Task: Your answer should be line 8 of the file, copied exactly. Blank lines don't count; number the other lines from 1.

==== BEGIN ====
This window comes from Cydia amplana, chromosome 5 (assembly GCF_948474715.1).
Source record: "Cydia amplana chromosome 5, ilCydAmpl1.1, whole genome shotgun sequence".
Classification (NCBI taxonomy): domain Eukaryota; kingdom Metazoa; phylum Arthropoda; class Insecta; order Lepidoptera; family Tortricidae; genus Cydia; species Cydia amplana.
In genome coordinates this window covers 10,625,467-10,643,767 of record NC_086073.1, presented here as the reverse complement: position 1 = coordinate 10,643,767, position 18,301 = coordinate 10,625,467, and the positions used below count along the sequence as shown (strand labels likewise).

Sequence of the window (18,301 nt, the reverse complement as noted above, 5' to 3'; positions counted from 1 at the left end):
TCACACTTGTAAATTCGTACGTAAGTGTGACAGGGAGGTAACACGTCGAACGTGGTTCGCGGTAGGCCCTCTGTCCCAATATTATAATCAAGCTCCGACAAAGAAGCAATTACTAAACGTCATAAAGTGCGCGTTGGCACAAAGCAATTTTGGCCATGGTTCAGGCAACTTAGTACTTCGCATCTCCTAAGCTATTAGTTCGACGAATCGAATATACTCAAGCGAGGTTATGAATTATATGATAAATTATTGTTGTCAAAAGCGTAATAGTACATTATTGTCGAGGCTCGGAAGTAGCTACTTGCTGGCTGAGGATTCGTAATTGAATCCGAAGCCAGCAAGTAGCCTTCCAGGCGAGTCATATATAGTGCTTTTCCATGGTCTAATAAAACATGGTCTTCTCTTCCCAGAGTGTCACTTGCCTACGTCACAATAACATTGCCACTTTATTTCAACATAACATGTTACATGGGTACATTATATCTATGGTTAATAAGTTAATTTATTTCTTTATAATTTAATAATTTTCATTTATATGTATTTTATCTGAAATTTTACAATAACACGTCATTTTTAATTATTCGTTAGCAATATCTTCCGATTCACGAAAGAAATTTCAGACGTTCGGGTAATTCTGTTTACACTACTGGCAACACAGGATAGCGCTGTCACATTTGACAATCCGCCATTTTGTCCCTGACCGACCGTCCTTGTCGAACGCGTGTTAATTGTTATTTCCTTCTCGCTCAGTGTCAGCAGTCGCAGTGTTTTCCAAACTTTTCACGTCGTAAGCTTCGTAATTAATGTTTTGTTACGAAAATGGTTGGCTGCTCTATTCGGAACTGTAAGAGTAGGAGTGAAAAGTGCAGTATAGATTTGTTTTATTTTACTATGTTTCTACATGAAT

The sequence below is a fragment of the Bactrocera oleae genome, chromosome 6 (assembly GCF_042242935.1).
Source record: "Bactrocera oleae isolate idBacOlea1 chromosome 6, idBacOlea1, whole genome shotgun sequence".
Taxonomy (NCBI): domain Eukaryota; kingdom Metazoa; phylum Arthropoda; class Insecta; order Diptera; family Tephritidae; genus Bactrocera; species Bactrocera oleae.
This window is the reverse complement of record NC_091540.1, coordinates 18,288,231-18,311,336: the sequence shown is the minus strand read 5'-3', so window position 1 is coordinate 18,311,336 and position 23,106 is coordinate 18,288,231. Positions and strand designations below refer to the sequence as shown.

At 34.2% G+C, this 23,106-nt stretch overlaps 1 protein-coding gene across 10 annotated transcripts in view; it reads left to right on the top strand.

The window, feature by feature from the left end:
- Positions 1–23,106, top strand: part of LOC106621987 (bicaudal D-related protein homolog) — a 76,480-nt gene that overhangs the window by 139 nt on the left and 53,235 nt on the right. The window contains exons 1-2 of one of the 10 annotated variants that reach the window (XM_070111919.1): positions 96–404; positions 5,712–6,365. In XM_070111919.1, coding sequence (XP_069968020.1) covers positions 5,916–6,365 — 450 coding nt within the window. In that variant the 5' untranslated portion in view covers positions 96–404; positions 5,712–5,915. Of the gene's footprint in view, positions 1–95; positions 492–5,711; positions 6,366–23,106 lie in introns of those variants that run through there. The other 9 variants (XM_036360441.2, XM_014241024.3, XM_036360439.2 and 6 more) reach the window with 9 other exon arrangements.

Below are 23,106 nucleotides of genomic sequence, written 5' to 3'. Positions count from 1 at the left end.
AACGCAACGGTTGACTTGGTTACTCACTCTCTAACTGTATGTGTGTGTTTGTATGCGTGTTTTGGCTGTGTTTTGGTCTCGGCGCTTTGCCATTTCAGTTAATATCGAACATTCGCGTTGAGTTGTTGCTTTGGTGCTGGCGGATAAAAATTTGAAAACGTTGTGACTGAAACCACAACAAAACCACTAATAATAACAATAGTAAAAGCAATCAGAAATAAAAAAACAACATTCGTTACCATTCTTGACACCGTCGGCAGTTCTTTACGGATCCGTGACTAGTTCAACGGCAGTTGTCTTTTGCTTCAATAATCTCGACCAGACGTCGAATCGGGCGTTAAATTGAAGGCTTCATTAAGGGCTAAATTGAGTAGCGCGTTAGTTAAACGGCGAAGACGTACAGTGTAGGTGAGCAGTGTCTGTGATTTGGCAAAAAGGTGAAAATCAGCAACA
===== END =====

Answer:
Source record: "Bactrocera oleae isolate idBacOlea1 chromosome 6, idBacOlea1, whole genome shotgun sequence".